UBC Theses and Dissertations
Dynamic recrystallization of nano/micro particles under high velocity impact Funes Rojas, David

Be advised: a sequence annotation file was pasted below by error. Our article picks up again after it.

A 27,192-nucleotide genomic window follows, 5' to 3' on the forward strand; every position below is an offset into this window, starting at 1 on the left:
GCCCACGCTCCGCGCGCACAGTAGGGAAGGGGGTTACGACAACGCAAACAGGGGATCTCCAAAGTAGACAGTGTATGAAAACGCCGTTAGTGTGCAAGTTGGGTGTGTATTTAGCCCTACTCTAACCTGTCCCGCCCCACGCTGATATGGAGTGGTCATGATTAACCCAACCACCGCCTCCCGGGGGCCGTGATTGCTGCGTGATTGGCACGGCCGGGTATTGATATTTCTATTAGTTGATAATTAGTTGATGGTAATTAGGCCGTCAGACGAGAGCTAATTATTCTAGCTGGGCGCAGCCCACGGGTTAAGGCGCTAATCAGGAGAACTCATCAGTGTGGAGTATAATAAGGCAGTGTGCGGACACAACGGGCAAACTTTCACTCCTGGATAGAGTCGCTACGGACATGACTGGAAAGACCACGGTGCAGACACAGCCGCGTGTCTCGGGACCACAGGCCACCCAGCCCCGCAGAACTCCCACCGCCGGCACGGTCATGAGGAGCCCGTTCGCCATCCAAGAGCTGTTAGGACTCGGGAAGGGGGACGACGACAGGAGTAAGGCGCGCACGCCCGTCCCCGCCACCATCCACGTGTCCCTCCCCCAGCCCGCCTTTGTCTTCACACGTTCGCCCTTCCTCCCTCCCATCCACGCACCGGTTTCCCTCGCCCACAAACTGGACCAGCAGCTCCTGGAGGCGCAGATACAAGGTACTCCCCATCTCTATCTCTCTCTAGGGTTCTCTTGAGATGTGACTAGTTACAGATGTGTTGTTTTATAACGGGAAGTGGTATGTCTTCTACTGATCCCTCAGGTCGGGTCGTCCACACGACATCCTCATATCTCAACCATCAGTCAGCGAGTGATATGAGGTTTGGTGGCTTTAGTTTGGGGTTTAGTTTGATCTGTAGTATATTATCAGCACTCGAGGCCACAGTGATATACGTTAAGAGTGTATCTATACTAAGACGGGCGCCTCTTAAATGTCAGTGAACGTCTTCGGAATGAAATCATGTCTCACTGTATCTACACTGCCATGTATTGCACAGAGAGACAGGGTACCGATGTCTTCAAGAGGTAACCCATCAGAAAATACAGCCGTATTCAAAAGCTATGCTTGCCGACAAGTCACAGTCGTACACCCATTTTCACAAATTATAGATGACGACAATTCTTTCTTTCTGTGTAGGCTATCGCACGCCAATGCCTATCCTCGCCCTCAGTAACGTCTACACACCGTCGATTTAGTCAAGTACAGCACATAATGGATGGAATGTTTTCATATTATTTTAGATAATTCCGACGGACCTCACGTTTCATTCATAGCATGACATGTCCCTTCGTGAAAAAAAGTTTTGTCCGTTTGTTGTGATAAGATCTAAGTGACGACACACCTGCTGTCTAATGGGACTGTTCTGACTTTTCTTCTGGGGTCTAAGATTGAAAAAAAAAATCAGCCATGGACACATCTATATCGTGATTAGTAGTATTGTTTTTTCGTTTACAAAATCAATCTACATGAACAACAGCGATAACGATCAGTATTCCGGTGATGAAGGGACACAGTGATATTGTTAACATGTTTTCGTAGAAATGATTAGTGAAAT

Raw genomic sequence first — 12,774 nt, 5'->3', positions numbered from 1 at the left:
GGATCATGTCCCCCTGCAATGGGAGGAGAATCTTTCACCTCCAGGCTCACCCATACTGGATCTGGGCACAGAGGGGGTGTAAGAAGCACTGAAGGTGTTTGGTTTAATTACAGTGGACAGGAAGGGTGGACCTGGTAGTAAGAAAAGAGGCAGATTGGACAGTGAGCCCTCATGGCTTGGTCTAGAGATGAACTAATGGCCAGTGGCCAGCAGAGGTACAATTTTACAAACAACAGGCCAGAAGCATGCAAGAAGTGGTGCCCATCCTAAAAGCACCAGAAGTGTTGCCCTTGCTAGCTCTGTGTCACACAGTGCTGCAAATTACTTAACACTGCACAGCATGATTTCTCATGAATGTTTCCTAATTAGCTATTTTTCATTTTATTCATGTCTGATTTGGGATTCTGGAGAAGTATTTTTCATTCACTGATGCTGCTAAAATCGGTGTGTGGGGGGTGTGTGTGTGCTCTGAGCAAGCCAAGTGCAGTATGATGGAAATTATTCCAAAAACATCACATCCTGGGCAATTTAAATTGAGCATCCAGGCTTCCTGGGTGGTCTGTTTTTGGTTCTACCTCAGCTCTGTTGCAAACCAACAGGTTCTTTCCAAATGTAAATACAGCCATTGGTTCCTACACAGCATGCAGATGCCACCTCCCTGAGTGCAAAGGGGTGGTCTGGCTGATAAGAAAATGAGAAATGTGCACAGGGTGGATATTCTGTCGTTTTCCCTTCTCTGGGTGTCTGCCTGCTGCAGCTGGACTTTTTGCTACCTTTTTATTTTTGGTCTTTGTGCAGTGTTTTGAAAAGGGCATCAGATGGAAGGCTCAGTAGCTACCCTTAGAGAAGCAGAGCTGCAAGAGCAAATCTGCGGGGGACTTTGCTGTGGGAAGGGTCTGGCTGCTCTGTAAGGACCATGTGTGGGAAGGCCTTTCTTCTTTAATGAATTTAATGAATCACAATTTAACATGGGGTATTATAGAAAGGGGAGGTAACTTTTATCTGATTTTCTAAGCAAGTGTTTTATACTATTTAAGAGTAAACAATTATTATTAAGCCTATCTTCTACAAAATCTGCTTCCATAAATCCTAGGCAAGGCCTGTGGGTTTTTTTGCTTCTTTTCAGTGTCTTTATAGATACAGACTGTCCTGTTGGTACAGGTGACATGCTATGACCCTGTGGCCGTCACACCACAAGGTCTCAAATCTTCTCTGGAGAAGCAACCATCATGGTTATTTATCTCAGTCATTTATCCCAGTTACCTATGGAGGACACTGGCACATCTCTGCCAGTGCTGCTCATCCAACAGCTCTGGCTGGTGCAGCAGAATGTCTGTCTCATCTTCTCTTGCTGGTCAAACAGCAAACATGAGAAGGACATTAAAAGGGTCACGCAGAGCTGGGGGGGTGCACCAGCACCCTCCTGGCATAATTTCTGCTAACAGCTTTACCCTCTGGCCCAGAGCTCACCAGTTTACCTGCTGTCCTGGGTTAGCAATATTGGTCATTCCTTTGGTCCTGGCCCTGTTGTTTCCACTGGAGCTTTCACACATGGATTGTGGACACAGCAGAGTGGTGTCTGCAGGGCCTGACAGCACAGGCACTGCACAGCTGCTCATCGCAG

This thesis studies the microstructural evolution of single-crystal face-centred-cubic nano and micro size particles impacted at high velocity, mainly using molecular dynamics simulations. The first chapter focuses on Silver single-crystal nanocubes impacted along different orientations, combined with different crystallographic orientations. Upon impact, some preferential lattice orientations can develop more or less intricate microstructures with grains of different sizes. These cases correspond with crystallographic orientations where at least eight or more slip systems are simultaneously activated, which leads to an avalanche of dislocations. The interaction of dislocations and the severe plastic work leads to dynamic recrystallization that creates a microstructure with grain size varying from fine grains near the impacted area, and coarse ones on the opposite end. On the other hand, dynamic recrystallization was not observed for the orientations with asynchronously activated slip systems besides considerable shock-wave pressures, plastic deformation, and large dislocation densities. These results are in good agreement with experimental works carried out in Silver microcubes. This study is then extended to a representative sample of face-centred cubic metals. It is found that there is a critical velocity for all studied materials after which dislocation density and grain refinement are maximized. These findings are validated on a sprayed novel CoCrFe0.75NiMo0.3Nb0.125 high-entropy alloy. This sprayed alloy exhibited extraordinary mechanical properties reaching a yield strength of ∼ 1745 MPa, an ultimate strength of ∼ 2622 MPa with a maximum strain at failure of ∼ 9%, outperforming all other CoCrFeNi-based alloys. These outstanding mechanical properties are partially the result of grain refinement and dislocation density developed during the impact of the micro-particles during cold spray. It is shown via molecular dynamics simulations that the recrystallization of high-entropy alloys via dislocation emission plays a major role in the outstanding mechanical properties of the sprayed alloy. Overall, this thesis sheds light on the factors that promote dynamic recrystallization, providing insights to create a pathway to control the microstructure and atomic structure in face-centred metallic materials.
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